Today is July 1st and on the first of the month I continue two important rituals that I have remarkably practiced for the past 20 years (I don’t think I’ve done anything for that length of time, at least nothing positive!).

The rituals that I have practiced are reading the chapter in Proverbs that correlates to the day of the month (the book has 31 chapters), and another one with seems obscure but it has helped me and hopefully others immensely:  Turning off the radio on the way to work in order to hear from God regarding the people and the encounters that I will have with them in my counseling profession.

“Let the wise listen and add to their learning, and let the discerning get guidance” – Proverbs 1:5 (TNIV)

I began this ritual of praying, listening and expecting to hear from God (and God has not let me down) because I want to be led to ask the right question, interpret the clinical testing data accurately, or make a balanced and thoughtful suggestion that is therapeutic for the person, couple or family that is seeking my assistance.  This is important to me and it is important to them; they deserve my best, and maintaining a conscious contact with God helps me to deliver on my end.

Believe it or not, the quiet moments in traffic, the quiet moments in the office sipping hot coffee and the quiet moments highlighting a book prior to my first session really help me to hear, focus, question, intuit, discern and decide what needs to be done.  I am thankful that I found a healthy ritual that works for me.

How about you?  Do you have healthy rituals that help you to be at your optimum at the beginning of the day?  If you do, continue to practice them: if it ain’t broke, no need to fix it.

If not, what do you think is the best way for you to be open to hearing from God, so that as a result of your engagement in your “ritual,” you are all the more prepared for the challenges of the day?  Study, reflection and meditation are the ones that help me, what could help you so that you are at your best?

I welcome your comments below or via email and your favorites, your retweets and your “+1’s” if you have a brief moment and find the information helpful. Again, it is my desire to provide the very best info for your consideration.

Thanks for visiting and please visit the other blogs drkenmcgill’s blog and Daily Bread for Life for additional information that could be helpful.

Dr Ken McGill

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About Dr Ken McGill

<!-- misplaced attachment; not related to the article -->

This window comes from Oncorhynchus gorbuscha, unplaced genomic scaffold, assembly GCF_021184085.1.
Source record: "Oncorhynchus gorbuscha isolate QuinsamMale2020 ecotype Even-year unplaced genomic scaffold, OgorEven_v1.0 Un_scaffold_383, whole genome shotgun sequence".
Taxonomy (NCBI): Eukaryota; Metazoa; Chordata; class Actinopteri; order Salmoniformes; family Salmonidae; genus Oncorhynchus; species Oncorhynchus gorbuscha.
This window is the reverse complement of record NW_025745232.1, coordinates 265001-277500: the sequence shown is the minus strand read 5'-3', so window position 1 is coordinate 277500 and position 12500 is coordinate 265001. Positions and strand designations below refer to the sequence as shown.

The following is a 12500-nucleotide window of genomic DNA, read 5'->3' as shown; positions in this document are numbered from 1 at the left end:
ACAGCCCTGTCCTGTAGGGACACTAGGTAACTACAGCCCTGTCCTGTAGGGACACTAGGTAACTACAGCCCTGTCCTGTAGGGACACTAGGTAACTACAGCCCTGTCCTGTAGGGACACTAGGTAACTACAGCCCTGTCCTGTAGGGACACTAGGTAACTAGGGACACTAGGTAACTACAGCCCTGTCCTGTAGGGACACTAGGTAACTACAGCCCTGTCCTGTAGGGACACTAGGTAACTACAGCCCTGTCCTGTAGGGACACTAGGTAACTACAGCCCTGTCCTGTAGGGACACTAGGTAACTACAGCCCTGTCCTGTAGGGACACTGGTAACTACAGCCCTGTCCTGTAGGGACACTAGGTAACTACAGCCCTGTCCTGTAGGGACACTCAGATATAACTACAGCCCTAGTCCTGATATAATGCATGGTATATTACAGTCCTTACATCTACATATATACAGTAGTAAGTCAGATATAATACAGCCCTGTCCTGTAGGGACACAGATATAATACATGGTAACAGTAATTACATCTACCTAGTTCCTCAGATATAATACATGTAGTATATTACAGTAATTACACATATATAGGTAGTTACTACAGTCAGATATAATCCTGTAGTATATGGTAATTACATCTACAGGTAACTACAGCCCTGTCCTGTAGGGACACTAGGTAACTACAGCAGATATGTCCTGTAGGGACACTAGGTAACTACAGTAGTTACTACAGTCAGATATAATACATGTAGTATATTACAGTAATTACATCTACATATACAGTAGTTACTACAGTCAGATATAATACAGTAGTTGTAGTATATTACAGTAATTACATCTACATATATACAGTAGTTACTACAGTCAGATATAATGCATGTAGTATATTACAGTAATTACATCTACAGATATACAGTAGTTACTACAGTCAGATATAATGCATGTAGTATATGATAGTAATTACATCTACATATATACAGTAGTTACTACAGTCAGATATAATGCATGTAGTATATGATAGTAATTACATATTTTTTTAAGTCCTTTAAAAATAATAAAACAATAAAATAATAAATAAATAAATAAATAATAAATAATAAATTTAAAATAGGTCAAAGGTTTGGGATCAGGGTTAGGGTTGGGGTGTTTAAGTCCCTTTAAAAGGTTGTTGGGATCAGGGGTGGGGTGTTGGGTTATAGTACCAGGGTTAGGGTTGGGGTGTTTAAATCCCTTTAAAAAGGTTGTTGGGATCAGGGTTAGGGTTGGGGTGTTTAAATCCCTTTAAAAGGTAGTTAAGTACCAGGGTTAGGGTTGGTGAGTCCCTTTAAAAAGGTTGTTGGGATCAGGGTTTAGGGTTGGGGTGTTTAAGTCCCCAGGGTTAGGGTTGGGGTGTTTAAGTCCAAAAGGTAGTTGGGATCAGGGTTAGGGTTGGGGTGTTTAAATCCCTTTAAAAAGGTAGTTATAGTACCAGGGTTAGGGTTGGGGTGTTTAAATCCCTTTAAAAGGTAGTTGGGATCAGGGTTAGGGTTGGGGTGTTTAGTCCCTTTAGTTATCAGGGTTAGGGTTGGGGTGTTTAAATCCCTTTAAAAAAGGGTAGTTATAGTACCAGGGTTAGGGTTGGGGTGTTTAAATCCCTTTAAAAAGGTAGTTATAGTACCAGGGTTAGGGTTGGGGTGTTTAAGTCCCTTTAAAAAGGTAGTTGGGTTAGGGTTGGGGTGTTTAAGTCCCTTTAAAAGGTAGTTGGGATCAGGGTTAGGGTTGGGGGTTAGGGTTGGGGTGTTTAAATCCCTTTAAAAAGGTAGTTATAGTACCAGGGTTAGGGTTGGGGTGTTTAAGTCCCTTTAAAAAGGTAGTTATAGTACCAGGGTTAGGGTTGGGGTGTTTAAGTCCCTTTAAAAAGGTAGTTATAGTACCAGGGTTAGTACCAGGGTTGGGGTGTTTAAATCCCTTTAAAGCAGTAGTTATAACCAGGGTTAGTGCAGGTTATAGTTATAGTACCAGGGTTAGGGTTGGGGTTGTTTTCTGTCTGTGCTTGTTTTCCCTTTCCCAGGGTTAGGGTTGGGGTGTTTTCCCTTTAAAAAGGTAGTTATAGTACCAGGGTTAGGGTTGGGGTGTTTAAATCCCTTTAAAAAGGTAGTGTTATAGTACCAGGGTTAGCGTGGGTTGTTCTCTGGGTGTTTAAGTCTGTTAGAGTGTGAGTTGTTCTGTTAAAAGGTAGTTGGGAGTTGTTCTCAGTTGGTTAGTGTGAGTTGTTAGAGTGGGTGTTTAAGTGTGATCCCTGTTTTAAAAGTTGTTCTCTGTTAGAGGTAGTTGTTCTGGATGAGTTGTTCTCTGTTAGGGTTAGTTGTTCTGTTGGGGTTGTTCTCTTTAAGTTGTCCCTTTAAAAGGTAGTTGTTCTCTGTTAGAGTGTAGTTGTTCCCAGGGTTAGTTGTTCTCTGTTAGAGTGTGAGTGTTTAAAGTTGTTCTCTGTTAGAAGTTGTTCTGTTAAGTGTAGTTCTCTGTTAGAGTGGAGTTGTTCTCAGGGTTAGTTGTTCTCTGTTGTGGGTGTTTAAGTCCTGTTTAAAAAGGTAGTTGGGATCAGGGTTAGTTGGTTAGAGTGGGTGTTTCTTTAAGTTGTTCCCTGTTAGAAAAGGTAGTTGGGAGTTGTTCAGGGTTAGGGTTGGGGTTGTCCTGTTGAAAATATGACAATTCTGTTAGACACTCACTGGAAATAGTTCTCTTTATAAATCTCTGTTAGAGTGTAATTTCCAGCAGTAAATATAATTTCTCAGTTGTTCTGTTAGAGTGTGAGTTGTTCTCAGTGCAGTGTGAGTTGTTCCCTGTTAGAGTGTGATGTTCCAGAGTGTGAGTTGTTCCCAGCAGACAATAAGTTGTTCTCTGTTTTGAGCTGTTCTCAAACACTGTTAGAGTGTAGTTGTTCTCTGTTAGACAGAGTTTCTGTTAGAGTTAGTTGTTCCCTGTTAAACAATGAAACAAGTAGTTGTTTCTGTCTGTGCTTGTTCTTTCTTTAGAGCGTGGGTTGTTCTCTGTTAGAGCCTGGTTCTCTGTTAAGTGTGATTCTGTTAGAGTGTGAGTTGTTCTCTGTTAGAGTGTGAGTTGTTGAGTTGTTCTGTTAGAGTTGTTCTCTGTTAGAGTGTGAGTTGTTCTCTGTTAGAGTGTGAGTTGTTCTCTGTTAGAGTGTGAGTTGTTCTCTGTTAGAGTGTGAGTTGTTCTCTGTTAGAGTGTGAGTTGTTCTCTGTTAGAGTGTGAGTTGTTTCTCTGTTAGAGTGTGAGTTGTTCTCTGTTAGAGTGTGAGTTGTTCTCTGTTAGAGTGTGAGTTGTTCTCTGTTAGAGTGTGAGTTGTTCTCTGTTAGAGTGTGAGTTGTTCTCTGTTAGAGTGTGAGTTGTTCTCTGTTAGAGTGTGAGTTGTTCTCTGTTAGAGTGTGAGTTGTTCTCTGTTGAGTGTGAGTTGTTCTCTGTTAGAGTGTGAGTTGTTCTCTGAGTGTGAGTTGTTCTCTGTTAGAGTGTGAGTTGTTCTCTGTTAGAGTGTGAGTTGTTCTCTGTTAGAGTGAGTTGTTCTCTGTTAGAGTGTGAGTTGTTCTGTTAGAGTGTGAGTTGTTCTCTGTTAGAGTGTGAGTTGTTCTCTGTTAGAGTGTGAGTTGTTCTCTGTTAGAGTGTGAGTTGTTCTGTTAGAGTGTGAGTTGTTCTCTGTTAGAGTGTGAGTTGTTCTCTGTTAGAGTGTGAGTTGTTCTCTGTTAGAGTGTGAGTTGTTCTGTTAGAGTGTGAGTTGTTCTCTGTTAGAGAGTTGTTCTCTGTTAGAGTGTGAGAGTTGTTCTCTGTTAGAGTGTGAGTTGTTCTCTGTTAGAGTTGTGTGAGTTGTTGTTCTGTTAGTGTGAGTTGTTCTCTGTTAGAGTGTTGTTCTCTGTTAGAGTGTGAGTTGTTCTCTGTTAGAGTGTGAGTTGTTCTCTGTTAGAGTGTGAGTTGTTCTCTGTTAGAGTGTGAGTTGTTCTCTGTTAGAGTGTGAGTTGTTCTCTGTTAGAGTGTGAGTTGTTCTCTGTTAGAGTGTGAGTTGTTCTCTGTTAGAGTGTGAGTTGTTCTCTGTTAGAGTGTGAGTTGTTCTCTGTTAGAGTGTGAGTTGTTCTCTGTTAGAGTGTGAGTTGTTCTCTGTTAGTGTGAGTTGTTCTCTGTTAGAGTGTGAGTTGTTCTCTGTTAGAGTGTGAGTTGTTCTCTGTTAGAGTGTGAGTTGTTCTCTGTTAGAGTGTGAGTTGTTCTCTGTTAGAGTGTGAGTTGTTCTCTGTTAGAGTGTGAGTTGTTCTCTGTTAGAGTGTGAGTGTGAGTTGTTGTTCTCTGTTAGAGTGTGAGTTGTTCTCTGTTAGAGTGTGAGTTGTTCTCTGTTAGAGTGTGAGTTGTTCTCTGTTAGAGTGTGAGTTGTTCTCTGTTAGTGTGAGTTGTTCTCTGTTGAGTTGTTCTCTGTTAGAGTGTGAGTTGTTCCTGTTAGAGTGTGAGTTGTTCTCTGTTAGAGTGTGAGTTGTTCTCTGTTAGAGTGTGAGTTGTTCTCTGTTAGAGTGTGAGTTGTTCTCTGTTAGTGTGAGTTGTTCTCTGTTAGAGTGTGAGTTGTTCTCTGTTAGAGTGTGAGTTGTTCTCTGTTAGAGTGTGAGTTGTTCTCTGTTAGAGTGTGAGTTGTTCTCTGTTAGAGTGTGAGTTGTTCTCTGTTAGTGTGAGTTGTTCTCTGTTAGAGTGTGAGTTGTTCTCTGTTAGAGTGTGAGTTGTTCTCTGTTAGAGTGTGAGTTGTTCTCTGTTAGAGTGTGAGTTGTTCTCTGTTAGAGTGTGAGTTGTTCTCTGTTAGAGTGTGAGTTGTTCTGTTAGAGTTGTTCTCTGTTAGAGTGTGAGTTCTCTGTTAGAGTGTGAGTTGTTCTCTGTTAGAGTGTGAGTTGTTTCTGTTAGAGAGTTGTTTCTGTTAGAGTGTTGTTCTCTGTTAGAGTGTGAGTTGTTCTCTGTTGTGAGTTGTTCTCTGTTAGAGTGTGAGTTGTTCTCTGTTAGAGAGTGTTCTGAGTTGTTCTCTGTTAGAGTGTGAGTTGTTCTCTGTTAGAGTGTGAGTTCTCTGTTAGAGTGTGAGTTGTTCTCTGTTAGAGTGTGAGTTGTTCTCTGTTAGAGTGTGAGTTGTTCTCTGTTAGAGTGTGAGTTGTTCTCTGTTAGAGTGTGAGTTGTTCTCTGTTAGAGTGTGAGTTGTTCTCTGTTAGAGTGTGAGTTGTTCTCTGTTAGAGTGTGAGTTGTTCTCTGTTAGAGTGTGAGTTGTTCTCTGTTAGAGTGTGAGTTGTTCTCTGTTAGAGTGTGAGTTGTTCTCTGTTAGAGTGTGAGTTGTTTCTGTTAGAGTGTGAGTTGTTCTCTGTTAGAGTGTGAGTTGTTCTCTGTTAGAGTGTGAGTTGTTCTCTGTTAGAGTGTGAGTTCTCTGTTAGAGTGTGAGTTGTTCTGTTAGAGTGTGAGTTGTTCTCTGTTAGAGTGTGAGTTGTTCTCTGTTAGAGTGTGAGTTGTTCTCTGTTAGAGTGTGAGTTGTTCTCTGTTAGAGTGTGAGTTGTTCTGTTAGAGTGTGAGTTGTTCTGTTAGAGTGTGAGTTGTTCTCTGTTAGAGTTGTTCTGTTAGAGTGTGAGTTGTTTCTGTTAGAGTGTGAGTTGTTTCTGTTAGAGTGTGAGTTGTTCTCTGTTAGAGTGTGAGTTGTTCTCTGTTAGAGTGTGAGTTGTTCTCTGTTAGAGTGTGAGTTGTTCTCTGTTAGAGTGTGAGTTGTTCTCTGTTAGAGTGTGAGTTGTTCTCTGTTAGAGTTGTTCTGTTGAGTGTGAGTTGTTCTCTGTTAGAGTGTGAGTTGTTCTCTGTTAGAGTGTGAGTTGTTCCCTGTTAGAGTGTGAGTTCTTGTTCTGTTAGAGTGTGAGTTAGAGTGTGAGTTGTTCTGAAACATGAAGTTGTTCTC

Dr. Ken McGill is an ordained minister and has been involved in counseling for more than 25 years. Dr. McGill holds a Bachelor's degree in Religion from Pacific Christian College (now Hope International University), a Certificate of Completion in the Alcohol and Drug Studies/Counseling Program from the University of California at Los Angeles and a Masters degree in Clinical Psychology from Antioch University. Dr. McGill received his Doctorate in Clinical Psychology with an emphasis in Family Psychology from Azusa Pacific University in May, 2003. Dr. McGill's dissertation focused on the development of an integrated treatment program for the sexually addicted homeless population, and Ken was "personally mentored" by dissertation committee member Dr. Patrick Carnes, a pioneer in the field of sex addiction work. Dr. McGill authored a chapter in the text The Clinical Management of Sex Addiction, with his chapter addressing the homeless and sex addiction. Dr. McGill is also a Licensed Marriage and Family Therapist in the States of Texas and California and Mississippi, and is a Certified Sex Addiction Therapist, through the International Institute for Trauma and Addictive Professionals (IITAP). Dr. McGill had a private practice in Glendora, CA (Aspen Counseling Center), Inglewood, CA (Faithful Central Bible Church), and Hattiesburg, MS (River of Life Church), specializing in the following areas with individuals, couples, families, groups and psychoeducational training: addictions and recovery, pre-marital, marital and family counseling, issues related to traumatization and abuse, as well as depression, grief, loss, anger management and men's and women's issues. Dr. McGill also provided psychotherapeutic treatment with Student-Athletes on the University of Southern Mississippi Football and Men's Basketball teams. Dr. McGill served as the Director of the Gentle Path Program, which is a seven-week residential program, for people who are challenged with sexual addiction, sexual anorexia, and relationship issues. Dr. McGill also supervised Doctoral students in the Southern Mississippi Psychology Internship Consortium with the University of Southern Mississippi. Dr. McGill was inducted into the Azusa Pacific University Academic Hall of Honor, School of Behavioral and Applied Sciences, in October, 2010. Dr. McGill currently works as a Private practice clinician with an office in Plano, Texas, providing treatment with people who are challenged in the areas mentioned above.

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